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Date: Sat, 25 Jul 2009 18:55:30 +0400
From: Solar Designer <solar@...nwall.com>
To: john-users@...ts.openwall.com
Subject: Re: charset wi
	th é è à ç

On Sat, Jul 25, 2009 at 02:29:30PM +0200, websiteaccess wrote:
>  1) I formatted my john.pot as following (only 1 line)
>     098f6bcd4621d373cade4e832627b4f6:abcdefghijklmnopqrstuvwxyz

This is fine, although you did not need to include any hash before the
string of chars - a mere colon would do.

>  2) inserted in the John.cof
[...]

This is normally done after you have generated a .chr file, although it
is also OK to do this in advance like you did.

>  3) do    ./john -make-charset:alphafr.chr
[...]
> Successfully written charset file: alphafr.chr (26 characters)
> ---------------------------------------
> 
>  "" "" "" "" have not been included in the charset :(

Indeed.  They are 8-bit characters, which are outside of the range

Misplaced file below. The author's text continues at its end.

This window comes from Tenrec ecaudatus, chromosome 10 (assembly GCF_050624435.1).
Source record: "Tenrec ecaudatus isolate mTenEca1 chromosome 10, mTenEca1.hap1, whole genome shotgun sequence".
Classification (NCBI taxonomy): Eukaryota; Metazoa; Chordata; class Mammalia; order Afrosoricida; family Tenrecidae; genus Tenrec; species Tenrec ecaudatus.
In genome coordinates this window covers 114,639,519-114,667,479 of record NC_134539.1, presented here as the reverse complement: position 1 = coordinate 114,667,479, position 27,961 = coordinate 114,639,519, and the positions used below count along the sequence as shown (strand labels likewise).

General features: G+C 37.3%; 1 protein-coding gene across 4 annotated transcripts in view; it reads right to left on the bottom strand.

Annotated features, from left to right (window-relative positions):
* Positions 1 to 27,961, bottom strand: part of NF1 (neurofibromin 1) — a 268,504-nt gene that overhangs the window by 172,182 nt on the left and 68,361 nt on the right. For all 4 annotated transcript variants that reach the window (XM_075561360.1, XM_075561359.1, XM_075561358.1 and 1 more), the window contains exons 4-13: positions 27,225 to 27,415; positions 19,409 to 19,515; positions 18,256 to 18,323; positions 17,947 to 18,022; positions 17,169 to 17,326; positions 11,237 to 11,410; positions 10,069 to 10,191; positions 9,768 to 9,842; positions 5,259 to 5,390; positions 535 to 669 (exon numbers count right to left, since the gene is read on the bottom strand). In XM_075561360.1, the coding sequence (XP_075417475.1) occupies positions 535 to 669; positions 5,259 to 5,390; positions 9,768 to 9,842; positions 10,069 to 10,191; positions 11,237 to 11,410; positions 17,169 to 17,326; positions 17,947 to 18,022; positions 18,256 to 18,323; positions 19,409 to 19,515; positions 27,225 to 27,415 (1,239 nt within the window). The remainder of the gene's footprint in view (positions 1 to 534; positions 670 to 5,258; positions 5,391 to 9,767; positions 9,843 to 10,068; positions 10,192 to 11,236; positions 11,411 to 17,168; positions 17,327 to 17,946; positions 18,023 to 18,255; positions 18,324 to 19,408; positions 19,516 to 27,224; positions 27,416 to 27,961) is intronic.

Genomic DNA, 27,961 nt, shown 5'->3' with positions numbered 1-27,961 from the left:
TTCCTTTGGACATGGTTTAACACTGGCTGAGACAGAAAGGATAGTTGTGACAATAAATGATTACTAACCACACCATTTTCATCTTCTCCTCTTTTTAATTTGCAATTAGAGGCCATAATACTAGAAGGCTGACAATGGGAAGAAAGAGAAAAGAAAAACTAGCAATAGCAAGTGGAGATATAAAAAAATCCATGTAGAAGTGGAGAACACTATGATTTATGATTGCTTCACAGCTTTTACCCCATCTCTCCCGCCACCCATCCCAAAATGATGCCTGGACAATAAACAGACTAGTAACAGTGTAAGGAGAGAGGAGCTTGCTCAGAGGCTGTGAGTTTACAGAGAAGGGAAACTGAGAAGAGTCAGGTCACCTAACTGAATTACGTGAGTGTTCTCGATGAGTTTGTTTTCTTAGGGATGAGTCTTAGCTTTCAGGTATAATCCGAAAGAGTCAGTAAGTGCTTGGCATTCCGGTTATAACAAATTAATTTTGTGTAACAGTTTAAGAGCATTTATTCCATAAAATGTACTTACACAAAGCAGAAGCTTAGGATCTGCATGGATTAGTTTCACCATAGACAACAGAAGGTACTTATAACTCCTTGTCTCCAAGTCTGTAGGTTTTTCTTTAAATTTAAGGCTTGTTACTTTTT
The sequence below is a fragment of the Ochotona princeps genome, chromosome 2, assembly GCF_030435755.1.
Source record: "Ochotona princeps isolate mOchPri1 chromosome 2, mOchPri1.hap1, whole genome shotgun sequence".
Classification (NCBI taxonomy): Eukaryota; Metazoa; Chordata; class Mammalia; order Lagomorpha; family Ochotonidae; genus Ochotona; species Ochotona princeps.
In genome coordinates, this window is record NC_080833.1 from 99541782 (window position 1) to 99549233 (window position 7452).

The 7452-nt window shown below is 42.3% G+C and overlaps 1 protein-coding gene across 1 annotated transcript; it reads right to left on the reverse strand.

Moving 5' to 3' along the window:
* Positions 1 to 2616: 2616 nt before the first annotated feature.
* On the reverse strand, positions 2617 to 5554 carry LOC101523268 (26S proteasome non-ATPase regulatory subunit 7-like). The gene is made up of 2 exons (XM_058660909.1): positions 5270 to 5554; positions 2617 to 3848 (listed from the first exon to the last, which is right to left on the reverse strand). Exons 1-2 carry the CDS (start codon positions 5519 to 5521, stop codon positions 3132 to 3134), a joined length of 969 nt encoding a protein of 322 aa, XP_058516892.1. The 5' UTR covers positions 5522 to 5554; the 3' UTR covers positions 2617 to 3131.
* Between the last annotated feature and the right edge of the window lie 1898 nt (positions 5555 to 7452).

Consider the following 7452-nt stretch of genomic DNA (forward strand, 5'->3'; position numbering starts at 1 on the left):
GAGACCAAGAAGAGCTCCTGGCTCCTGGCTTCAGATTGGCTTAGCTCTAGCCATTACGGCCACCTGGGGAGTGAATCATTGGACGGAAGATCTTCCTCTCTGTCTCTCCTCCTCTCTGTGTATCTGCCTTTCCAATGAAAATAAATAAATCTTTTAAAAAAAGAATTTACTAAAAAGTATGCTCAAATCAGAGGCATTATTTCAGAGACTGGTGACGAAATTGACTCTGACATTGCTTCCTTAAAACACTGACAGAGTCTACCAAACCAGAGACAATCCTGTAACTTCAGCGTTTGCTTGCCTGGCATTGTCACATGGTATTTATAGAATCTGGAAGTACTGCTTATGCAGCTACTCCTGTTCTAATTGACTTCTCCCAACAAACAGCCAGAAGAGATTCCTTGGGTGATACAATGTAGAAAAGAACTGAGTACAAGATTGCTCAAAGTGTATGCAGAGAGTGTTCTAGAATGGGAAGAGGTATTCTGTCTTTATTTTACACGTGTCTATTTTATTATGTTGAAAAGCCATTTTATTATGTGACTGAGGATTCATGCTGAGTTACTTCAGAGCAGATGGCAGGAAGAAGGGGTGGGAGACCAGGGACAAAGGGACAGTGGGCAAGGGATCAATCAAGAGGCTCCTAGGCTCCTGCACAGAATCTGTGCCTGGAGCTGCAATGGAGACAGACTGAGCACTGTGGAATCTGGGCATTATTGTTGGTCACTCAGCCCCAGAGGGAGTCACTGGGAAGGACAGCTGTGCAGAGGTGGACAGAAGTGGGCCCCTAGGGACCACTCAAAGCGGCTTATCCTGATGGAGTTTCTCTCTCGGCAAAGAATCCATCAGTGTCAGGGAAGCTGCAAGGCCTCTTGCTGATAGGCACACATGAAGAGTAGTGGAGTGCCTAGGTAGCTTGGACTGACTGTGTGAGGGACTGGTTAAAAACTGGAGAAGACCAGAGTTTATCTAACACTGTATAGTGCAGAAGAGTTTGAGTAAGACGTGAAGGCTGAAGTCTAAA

supported for "incremental" mode by default.

>  how can do to get a charset with "" "" "" "" and a-z ?

If you really want to do it the way you tried to, then there's just one
step you missed.  You need to modify params.h as shown in this posting:

http://www.openwall.com/lists/john-users/2008/03/17/1

Then recompile JtR and try again - it should work.

However, since you don't seem to care to use the "incremental" mode for
real anyway (that is, let its .chr file generation code examine some
previously-cracked passwords or at least a wordlist), I suggest that you
opt for a simpler approach.  One of those would be to define a mode like:

[Incremental:Alpha-fr]
File = $JOHN/alpha.chr
MinLen = 1
MaxLen = 8
CharCount = 30
Extra = 

This requires a recompile for the 8-bit chars too, but it does not
require you to generate a custom .chr file.  The 4 extra chars will be
treated as the least likely, yet this shouldn't bother you.

An even simpler approach, not requiring a recompile, would be to use the
DumbForce external mode sample, configuring it for your desired charset.
In the init() function, you'll specify:

	i = 0;
	c = 'a';
	while (c <= 'z')
		charset[i++] = c++;
	charset[i++] = '';
	charset[i++] = '';
	charset[i++] = '';
	charset[i++] = '';

replacing the existing lines (many of them) defining another charset
after the "This defines the character set." comment.

Alexander

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